Stanley the Bulldog, well known for his community appearances, is now one of the main characters in a book written Debbie Pack and Christina Calgi.
Pack is Stanley’s owner and has been a guiding force in getting him recognized by local municipalities and local governments for his work as an ambassador for anti-bullying. The bulldog was born with several deformities.
The book, which came out in December, is called Own Your Uniqueness: Stand for Acceptance. The book chronicles a Kearney teeanger, Elli Cunningham, who is able to return to school after cancer treatment with the help of Stanley the Bulldog.
Cunningham, 14, battled multiple cancers when she was 11 and found returning to school and being accepted again was hard. There are also different situations in the book, such as bullying, Pack said.
The book is being sold by the American Childhood Cancer Organization for $8 through their website. Pack noted the book sold out in four days once it was posted online on Dec. 12. All the money raised went toward children battling cancer.
Cunningham, now a student at Kearney Junior High, met Stanley the Bulldog, through her chemotherapy treatment for lung and kidney cancer.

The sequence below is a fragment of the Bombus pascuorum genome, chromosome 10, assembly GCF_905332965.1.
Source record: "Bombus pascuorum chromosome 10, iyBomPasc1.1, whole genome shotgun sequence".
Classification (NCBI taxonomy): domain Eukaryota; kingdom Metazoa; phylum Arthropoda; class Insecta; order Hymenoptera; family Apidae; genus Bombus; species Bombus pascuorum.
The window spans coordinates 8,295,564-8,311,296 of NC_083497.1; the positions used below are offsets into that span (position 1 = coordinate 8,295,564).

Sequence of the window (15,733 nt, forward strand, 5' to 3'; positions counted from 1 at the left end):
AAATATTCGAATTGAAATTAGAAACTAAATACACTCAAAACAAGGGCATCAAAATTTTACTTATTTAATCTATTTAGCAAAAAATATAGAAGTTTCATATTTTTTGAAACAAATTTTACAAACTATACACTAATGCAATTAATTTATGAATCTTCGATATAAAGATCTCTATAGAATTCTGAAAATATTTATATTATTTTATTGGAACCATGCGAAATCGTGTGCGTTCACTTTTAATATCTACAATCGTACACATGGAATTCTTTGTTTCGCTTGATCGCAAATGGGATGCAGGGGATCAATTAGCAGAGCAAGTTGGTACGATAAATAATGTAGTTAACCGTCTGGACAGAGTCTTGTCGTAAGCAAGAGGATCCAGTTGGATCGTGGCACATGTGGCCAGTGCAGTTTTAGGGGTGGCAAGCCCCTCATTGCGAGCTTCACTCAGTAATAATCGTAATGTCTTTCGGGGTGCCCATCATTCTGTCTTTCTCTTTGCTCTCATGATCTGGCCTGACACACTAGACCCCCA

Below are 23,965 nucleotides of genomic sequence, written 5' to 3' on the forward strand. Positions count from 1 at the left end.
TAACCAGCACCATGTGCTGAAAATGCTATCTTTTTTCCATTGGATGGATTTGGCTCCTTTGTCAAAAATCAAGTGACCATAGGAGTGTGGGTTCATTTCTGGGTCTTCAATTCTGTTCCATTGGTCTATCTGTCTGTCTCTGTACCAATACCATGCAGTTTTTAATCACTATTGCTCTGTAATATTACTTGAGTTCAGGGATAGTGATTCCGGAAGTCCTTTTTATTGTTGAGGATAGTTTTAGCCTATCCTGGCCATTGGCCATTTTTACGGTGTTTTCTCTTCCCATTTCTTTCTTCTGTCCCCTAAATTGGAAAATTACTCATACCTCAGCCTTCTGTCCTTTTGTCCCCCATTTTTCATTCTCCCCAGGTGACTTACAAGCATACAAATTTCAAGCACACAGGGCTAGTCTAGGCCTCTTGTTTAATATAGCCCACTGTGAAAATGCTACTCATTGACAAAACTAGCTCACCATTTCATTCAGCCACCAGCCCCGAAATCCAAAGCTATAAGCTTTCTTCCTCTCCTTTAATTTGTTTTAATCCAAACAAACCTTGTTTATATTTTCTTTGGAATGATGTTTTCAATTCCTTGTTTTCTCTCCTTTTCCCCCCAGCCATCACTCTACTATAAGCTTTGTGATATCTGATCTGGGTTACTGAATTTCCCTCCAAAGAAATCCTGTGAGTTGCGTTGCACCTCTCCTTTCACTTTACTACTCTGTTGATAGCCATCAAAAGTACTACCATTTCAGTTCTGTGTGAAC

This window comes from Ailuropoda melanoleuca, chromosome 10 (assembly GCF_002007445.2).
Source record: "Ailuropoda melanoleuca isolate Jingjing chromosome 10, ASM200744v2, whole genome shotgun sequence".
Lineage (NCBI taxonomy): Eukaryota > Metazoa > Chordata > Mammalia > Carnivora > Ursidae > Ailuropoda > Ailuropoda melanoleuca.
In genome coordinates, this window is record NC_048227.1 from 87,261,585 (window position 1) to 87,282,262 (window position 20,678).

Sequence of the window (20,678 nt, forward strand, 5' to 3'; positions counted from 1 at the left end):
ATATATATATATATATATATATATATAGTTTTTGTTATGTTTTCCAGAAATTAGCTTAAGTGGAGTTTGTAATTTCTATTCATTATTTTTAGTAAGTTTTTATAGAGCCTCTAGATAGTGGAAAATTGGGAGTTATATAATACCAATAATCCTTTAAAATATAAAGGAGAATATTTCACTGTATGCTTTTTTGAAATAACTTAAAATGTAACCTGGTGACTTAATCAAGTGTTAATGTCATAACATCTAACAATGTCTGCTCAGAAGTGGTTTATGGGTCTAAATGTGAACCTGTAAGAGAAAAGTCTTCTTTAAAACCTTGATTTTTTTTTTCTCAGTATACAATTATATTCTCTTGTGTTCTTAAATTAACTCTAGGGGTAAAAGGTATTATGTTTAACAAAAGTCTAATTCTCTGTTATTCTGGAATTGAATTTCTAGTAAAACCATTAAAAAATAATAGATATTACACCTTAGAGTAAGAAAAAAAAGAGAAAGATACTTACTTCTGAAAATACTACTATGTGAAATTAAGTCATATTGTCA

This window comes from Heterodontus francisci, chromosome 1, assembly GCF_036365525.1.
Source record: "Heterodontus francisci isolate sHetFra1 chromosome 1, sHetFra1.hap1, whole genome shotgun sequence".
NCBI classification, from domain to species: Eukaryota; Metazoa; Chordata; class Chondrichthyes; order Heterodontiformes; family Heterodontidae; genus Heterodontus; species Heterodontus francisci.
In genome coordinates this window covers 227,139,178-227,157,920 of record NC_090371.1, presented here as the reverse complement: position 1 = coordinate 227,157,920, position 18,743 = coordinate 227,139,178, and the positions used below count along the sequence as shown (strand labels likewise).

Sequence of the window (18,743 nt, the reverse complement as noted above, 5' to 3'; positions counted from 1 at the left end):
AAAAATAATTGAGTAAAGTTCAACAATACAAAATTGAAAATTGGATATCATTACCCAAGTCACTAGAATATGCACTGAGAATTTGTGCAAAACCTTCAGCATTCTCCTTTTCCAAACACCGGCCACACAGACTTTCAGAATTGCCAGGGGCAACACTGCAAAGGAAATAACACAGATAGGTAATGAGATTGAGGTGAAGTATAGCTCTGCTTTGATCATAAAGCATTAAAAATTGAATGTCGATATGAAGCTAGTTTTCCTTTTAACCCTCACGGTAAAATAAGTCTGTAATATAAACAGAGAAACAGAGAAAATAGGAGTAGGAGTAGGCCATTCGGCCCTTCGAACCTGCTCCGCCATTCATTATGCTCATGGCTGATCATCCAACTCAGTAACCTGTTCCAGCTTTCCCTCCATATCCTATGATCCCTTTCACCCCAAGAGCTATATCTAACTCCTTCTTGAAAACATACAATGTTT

“When I looked at other people, to me, I wasn’t so normal,” Cunningham said. “I just felt like I didn’t fit in. I didn’t have long hair. People judged me. I got called a boy. Every time I saw Stanley, I knew I could be just who I wanted to be. He has that personality. He is a dog that makes you want to be who you want to be ... who you are.”
While she was battling cancer, the Elli’s Ride was formed to help raise money for childhood cancer, where Stanley was an honorary rider. She would also bring things to Children’s Mercy, like paper and markers that other patients could use.
“She was trying to recover herself and she made it a point to help others,” Pack said.
Dr. Brian Hamm has been working with Stanley for four years and noted how animals provide a good example to follow.
“He’s got his face abnormalities and he doesn’t care and the other animals don’t care,” said Hamm, who has a practice in Kearney. “We need to train humans to behave that way. So people that have these issues can feel compassion from other humans and aren’t judging them or bullying them over it.
He used the analogy if people see a human with a missing leg or a disability, the empathy for the issue isn’t always there, but when a puppy or cat has an abnormality, people feel sorry for the animal.
“It will take parents getting involved with children to know bullying isn’t OK,” Hamm said. “Most behaviors are learned and passed down as being OK. We lose that empathy at some point and it turns into bullying. I’m not sure there is a pivotal age, but we stop feeling sorry for them.”